Chicago Cubs beat writer, Carrie Muskat tweeted this morning that Cubs have no plans to shut down, starting pitcher, Jake Arrieta and that Rick Renteria expects his 28 year old ace to finish the season as scheduled. This shouldn’t be news to anyone, seeing as how Arrieta has been healthy and dominant since coming off the disabled list earlier this season, but it begs the question: why would anyone consider shutting Jake Arrieta down?
1) His innings total is creeping towards his career-high
So far this year, Jake Arrieta has thrown 117.1 innings, just a few outs shy of the career high (119.1 IP) that he set back in 2011 with the Baltimore Orioles. In recent years there has been research done that suggests that pitchers should not throw more than 200 innings before the age of 25 but neither one of these factors applies here. Even if we include his innings for the Iowa Cubs, Arrieta is only up to 137.1 innings on the summer and at 28 years old he is in the prime of his career and now is the time to squeeze as many innings out of him as possible.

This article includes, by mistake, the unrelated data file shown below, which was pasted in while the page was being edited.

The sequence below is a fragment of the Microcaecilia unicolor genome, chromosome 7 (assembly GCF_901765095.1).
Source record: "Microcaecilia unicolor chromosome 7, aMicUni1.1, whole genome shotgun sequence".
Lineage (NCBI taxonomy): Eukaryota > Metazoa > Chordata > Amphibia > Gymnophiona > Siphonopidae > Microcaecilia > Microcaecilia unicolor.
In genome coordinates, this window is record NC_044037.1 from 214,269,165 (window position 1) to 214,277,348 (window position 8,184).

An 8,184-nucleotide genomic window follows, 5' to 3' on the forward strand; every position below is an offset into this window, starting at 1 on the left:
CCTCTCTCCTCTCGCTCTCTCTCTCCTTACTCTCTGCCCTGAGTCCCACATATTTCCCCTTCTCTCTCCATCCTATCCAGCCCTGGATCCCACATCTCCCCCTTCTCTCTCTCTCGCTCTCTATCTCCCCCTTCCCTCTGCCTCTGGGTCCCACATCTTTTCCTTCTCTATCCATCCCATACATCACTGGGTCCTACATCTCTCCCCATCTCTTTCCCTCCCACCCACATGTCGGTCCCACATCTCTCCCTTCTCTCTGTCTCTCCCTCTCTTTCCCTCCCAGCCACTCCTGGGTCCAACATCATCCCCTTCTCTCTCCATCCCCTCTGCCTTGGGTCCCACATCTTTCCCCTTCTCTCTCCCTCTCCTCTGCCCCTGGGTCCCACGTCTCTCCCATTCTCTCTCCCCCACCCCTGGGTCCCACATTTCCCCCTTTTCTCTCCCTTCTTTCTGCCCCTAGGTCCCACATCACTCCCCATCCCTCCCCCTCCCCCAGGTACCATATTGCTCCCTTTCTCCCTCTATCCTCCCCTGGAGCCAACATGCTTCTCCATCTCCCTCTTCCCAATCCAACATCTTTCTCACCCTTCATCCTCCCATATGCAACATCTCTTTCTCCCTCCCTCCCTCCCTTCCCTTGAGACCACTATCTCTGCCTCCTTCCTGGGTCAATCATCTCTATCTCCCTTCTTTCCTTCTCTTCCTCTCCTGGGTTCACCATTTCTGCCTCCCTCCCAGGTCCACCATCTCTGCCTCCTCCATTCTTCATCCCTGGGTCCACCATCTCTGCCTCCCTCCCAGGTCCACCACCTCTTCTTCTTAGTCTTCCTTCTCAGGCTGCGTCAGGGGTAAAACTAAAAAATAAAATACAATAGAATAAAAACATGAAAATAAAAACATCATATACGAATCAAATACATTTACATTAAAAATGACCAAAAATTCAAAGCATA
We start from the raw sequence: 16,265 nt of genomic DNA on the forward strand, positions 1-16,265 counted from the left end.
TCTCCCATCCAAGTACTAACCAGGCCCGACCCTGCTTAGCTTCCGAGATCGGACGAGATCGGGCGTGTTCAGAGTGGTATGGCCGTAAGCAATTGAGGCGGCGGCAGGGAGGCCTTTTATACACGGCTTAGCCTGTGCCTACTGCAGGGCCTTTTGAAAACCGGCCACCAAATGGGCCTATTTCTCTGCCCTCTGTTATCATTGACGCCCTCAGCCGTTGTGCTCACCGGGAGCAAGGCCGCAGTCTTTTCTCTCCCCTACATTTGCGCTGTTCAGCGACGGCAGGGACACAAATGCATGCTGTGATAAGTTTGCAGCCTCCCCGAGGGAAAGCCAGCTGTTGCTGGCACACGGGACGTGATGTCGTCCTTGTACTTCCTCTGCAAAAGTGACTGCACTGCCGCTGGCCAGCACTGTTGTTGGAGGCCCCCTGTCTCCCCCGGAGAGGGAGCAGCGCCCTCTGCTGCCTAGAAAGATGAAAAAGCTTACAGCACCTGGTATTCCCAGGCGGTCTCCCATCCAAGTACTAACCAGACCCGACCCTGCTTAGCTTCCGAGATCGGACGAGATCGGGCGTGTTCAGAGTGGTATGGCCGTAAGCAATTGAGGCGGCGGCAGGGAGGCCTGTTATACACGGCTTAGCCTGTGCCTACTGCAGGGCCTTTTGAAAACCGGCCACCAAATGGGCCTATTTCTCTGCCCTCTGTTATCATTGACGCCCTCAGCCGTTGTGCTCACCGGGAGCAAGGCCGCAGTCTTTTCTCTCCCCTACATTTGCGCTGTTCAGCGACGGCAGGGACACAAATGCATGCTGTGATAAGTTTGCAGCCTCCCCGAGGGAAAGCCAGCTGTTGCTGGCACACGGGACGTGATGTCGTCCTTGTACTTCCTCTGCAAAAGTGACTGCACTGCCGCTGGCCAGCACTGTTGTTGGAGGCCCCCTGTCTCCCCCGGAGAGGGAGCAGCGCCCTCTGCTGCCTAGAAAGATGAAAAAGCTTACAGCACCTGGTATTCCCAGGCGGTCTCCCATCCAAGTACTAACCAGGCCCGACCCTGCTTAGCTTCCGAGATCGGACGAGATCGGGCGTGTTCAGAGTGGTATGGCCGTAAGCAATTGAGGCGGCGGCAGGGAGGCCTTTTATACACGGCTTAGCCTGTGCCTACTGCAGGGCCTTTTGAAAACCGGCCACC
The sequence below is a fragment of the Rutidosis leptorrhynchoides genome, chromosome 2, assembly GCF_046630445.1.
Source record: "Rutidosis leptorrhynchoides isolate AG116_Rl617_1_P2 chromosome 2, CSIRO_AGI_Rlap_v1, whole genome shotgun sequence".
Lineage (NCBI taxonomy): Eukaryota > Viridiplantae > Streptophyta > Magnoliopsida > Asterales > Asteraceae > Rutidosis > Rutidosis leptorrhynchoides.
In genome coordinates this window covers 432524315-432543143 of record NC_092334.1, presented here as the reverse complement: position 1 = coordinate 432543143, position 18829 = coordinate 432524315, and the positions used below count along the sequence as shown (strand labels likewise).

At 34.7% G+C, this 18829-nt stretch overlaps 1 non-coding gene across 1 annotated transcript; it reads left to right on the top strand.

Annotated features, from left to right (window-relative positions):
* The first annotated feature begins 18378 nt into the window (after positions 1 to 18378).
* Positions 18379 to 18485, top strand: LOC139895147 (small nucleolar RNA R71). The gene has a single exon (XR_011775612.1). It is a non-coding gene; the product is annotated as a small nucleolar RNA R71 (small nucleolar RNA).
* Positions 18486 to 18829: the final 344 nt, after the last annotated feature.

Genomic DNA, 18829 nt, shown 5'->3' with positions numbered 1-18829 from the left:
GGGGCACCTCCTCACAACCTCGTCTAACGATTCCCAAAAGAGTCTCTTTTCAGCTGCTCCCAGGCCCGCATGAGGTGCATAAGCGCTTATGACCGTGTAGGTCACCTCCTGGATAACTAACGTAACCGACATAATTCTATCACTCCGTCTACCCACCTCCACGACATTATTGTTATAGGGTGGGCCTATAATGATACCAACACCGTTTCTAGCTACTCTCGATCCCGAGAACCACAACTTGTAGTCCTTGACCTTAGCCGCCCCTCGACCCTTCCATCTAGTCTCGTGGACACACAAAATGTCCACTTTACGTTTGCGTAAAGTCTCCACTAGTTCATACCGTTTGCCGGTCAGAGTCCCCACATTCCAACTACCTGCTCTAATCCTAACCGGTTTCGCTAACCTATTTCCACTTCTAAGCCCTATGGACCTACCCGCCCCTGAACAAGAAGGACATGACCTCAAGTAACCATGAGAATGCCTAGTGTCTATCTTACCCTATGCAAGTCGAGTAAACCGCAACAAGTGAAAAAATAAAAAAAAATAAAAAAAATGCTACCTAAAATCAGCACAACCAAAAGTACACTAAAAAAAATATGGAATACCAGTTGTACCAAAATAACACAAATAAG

2) Injury Concerns
Jake Arrieta’s 6.2 innings per start are the highest of his career and given his injury history, it’s not unreasonable to be concerned about the wear-and-tear on his arm. However, since making his 2014 debut on May third against the St. Louis Cardinals, Jake Arrieta has been completely injury free and there is no reason to suggest otherwise.
3) Protecting their Ace
Along the lines of point #2; now that Jake Arrieta has proven to be the Chicago Cubs ace, it would be wise to make sure he is in the best position possible to lead this staff going forward. And particularly where the Cubs’ playoff hopes went out the window months ago, there isn’t really much of an on-the-field benefit for marching him out there and risking injury. This theory is also garbage. Shutting Jake Arrieta down would be an obvious and official wave of the white flag to the Cubs’ fan base, as well as their clubhouse. Nothing kills a team like blatant signs of giving up from management. Additionally, treating pitchers like china-dolls usually results in them being more fragile anyway (exhibit 1. Joba Chamberlain). The Cubs are going to march Jake Arrieta out there every fifth day because that is what he is being paid to do and that’s what his teammates and the City of Chicago expect.
There are some reasonable arguments for shutting Jake Arrieta down early but none of them are true. On the whole, it’s not logical to do it and Rick Renteria said it himself, he expects Arrieta to finish the season.
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